The Lost Continent: Travels in Small-Town America (Bryson Book 12)
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The list of places that Bryson goes is long and merges together into one endless complaint. He doesn’t like Hannibal, Missouri, or Mark Twain’s home. He doesn’t like the Mississippi River (“dull”) or Gettysburg (“boring”) or the Smokey Mountains (beautiful, but too many fat tourists). Because he wants to spread his unamusing misanthropy as far as possible, he even goes to big cities – Las Vegas, New York City – so he can complain about them too.
The Lost Continent: Travels in Small Town America Kindle Edition The Lost Continent: Travels in Small Town America Kindle Edition
Sometimes it rained, but mostly it was just dull, a land without shadows. It was like living inside Tupperware.” I mused for a few moments on the question of which was worse, to lead a life so boring that you are easily enchanted, or a life so full of stimulus that you are easily bored.”Forgotten the title or the author of a book? Our BookSleuth is specially designed for you. Visit BookSleuth As much as I hesitated to read a travelogue about America while living abroad (I mean, shouldn't I be reading about my host country), my diminishing pile of books from home lead me to this humorous Bryson tale. Above all, Iowans are friendly. You go into a strange diner in the South and everything goes quiet, and you realize all the other customers are looking at you as if they are sizing up the risk involved in murdering you for your wallet and leaving your body in a shallow grave somewhere out in the swamps.
The Lost Continent: Travels in Small-Town America Summary The Lost Continent: Travels in Small-Town America Summary
Bryson travels to Warm Springs through Pine Mountain to see the Little White House- where Roosevelt lived and died. He writes of the objects he sees and the elderly people he encounters.Chapter 9 starts off with the journey from South Carolina to North Carolina. He visits Biltmore-built by George Vanderbilt. However he travels to Bryson City ( 'a modest indulgence') as Biltmore is too expensive. Parts of the book are enjoyable, but too much of it is just snarky little comments that haven't aged too well in the twenty five years since the book was published.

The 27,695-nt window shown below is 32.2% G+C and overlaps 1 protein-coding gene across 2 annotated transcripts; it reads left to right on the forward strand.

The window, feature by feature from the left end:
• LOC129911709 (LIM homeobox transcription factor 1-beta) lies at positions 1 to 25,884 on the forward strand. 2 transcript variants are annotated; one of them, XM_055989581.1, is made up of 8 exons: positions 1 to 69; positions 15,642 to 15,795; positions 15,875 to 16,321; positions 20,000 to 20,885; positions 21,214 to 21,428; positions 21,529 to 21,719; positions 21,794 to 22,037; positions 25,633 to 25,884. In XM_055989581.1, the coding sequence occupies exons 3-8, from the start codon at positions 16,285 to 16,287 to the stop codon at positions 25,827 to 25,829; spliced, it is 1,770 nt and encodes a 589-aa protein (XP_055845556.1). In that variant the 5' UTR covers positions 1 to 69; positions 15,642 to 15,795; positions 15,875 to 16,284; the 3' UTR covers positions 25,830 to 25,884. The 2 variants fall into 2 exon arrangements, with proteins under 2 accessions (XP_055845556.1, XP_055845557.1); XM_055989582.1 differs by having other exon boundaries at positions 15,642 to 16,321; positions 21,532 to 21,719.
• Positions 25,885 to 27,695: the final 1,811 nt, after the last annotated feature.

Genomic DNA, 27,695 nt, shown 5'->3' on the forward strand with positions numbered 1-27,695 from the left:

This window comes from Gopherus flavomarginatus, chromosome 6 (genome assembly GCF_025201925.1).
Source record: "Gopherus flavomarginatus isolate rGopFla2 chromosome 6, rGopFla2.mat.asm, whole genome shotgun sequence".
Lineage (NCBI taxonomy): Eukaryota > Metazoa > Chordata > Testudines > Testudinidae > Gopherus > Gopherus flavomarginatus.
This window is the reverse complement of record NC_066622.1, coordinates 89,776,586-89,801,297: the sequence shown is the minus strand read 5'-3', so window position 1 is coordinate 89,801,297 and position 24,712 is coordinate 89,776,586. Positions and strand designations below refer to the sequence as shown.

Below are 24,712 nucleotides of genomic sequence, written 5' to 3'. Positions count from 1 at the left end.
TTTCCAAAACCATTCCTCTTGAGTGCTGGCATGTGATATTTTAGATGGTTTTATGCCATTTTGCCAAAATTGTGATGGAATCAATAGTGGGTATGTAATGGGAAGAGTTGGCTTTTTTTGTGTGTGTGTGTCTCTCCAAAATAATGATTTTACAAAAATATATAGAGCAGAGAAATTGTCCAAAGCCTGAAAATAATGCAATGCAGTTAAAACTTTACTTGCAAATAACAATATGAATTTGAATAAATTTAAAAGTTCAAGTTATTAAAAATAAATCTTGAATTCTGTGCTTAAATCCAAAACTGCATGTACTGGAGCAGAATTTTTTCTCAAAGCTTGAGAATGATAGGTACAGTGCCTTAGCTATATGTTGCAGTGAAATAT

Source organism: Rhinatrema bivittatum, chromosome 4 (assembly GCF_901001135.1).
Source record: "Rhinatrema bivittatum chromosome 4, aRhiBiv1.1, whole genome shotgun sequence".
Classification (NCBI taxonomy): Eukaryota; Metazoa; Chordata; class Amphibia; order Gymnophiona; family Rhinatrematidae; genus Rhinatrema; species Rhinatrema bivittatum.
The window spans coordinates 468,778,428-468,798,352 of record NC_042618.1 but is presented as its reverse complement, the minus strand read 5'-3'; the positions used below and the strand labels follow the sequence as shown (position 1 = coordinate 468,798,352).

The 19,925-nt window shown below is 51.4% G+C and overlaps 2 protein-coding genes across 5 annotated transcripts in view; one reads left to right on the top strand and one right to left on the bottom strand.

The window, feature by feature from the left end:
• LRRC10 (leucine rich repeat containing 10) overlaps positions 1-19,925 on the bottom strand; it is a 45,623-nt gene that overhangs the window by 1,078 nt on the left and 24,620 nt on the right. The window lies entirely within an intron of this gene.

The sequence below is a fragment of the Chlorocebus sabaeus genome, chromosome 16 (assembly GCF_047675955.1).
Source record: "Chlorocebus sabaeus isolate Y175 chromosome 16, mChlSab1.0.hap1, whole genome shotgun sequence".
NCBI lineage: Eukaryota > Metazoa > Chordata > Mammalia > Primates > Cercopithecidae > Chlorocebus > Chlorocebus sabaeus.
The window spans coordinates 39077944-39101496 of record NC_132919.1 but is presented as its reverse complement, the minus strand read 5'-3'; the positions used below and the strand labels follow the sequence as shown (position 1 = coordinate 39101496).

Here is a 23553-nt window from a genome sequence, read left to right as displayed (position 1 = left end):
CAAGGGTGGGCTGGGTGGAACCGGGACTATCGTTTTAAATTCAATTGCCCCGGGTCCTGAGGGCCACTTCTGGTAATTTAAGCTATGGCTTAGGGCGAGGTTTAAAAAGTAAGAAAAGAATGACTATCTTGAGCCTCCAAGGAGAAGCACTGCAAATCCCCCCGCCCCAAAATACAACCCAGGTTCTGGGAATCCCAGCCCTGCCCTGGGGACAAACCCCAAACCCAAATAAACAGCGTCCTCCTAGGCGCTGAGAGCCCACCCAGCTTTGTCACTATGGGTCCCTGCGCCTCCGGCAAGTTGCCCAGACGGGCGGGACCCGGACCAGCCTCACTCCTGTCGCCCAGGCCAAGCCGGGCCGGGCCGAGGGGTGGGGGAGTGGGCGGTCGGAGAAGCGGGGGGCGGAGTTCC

Review: The Lost Continent by Bill Bryson Review: The Lost Continent by Bill Bryson
He ends up in Leadville through Twin Lakes. He calls it 'outstanding'. He concludes the chapter in Timberline Motel 'dreaming happy dreams'. A dyspeptic man in his middle thirties, whose constant bad mood seems more like someone in their mid seventies, drives around the U.S. and complains about absolutely everything he sees, smells, hears, and eats. If this sounds like your idea of a good time, read Bill Bryson’s The Lost Continent: Travels in Small Town America (Abacus, 1990).Bryson travels to the hills of Appalachia in search of the English settlers from Roanoke Island, who could be the Melungeons ( they are unique as they have fair hair anddark skin). He is unsuccessful. In the morning I awoke early and experienced that sinking sensation that overcomes you when you first open your eyes and realize that instead of a normal day ahead of you, with its scatterings of simple gratifications, you are going to have a day without even the tiniest of pleasures; you are going to drive across Ohio.”